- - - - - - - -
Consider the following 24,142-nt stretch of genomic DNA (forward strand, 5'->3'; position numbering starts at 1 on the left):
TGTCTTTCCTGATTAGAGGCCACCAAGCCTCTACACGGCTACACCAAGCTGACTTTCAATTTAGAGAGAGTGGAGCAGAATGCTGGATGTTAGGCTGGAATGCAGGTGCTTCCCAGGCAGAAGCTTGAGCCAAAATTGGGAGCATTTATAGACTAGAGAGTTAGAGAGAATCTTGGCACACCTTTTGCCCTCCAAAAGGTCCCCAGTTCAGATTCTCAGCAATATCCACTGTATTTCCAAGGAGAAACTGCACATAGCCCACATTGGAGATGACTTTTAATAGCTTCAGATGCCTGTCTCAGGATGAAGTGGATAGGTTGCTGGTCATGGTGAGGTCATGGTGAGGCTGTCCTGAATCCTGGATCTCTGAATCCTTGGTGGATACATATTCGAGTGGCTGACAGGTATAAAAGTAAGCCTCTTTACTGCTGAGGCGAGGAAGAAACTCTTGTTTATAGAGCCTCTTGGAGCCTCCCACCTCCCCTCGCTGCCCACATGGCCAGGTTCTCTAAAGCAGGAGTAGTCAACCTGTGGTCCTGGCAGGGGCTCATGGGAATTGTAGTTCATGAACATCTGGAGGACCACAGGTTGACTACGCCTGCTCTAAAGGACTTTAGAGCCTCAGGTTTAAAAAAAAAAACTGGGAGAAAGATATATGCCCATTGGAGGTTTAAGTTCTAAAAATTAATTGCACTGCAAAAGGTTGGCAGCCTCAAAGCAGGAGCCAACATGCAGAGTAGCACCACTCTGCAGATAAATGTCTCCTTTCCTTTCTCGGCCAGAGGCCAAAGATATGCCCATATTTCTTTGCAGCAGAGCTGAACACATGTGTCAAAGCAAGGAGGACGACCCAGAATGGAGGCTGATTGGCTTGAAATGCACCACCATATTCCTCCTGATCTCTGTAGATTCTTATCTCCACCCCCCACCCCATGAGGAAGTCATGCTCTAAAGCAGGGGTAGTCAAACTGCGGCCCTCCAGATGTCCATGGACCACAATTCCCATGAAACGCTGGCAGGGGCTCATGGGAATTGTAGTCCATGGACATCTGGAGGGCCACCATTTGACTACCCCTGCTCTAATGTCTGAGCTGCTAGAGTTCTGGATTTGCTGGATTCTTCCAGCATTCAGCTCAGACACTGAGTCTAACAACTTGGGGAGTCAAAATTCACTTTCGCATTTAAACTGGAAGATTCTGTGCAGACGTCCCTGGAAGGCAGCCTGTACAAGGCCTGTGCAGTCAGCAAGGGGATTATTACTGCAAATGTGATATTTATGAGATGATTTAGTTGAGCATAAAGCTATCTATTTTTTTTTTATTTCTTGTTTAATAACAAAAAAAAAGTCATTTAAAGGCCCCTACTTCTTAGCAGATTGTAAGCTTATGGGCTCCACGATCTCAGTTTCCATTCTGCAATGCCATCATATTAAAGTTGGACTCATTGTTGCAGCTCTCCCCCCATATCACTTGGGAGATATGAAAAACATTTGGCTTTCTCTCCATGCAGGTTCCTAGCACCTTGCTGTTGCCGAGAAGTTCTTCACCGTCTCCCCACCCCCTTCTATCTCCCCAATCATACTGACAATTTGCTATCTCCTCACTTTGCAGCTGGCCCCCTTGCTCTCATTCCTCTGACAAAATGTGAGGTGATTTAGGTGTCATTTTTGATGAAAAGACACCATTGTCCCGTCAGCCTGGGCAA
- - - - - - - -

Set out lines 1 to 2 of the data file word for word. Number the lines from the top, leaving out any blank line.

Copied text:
Consider the following 24,142-nt stretch of genomic DNA (forward strand, 5'->3'; position numbering starts at 1 on the left):
TGTCTTTCCTGATTAGAGGCCACCAAGCCTCTACACGGCTACACCAAGCTGACTTTCAATTTAGAGAGAGTGGAGCAGAATGCTGGATGTTAGGCTGGAATGCAGGTGCTTCCCAGGCAGAAGCTTGAGCCAAAATTGGGAGCATTTATAGACTAGAGAGTTAGAGAGAATCTTGGCACACCTTTTGCCCTCCAAAAGGTCCCCAGTTCAGATTCTCAGCAATATCCACTGTATTTCCAAGGAGAAACTGCACATAGCCCACATTGGAGATGACTTTTAATAGCTTCAGATGCCTGTCTCAGGATGAAGTGGATAGGTTGCTGGTCATGGTGAGGTCATGGTGAGGCTGTCCTGAATCCTGGATCTCTGAATCCTTGGTGGATACATATTCGAGTGGCTGACAGGTATAAAAGTAAGCCTCTTTACTGCTGAGGCGAGGAAGAAACTCTTGTTTATAGAGCCTCTTGGAGCCTCCCACCTCCCCTCGCTGCCCACATGGCCAGGTTCTCTAAAGCAGGAGTAGTCAACCTGTGGTCCTGGCAGGGGCTCATGGGAATTGTAGTTCATGAACATCTGGAGGACCACAGGTTGACTACGCCTGCTCTAAAGGACTTTAGAGCCTCAGGTTTAAAAAAAAAAACTGGGAGAAAGATATATGCCCATTGGAGGTTTAAGTTCTAAAAATTAATTGCACTGCAAAAGGTTGGCAGCCTCAAAGCAGGAGCCAACATGCAGAGTAGCACCACTCTGCAGATAAATGTCTCCTTTCCTTTCTCGGCCAGAGGCCAAAGATATGCCCATATTTCTTTGCAGCAGAGCTGAACACATGTGTCAAAGCAAGGAGGACGACCCAGAATGGAGGCTGATTGGCTTGAAATGCACCACCATATTCCTCCTGATCTCTGTAGATTCTTATCTCCACCCCCCACCCCATGAGGAAGTCATGCTCTAAAGCAGGGGTAGTCAAACTGCGGCCCTCCAGATGTCCATGGACCACAATTCCCATGAAACGCTGGCAGGGGCTCATGGGAATTGTAGTCCATGGACATCTGGAGGGCCACCATTTGACTACCCCTGCTCTAATGTCTGAGCTGCTAGAGTTCTGGATTTGCTGGATTCTTCCAGCATTCAGCTCAGACACTGAGTCTAACAACTTGGGGAGTCAAAATTCACTTTCGCATTTAAACTGGAAGATTCTGTGCAGACGTCCCTGGAAGGCAGCCTGTACAAGGCCTGTGCAGTCAGCAAGGGGATTATTACTGCAAATGTGATATTTATGAGATGATTTAGTTGAGCATAAAGCTATCTATTTTTTTTTTATTTCTTGTTTAATAACAAAAAAAAAGTCATTTAAAGGCCCCTACTTCTTAGCAGATTGTAAGCTTATGGGCTCCACGATCTCAGTTTCCATTCTGCAATGCCATCATATTAAAGTTGGACTCATTGTTGCAGCTCTCCCCCCATATCACTTGGGAGATATGAAAAACATTTGGCTTTCTCTCCATGCAGGTTCCTAGCACCTTGCTGTTGCCGAGAAGTTCTTCACCGTCTCCCCACCCCCTTCTATCTCCCCAATCATACTGACAATTTGCTATCTCCTCACTTTGCAGCTGGCCCCCTTGCTCTCATTCCTCTGACAAAATGTGAGGTGATTTAGGTGTCATTTTTGATGAAAAGACACCATTGTCCCGTCAGCCTGGGCAA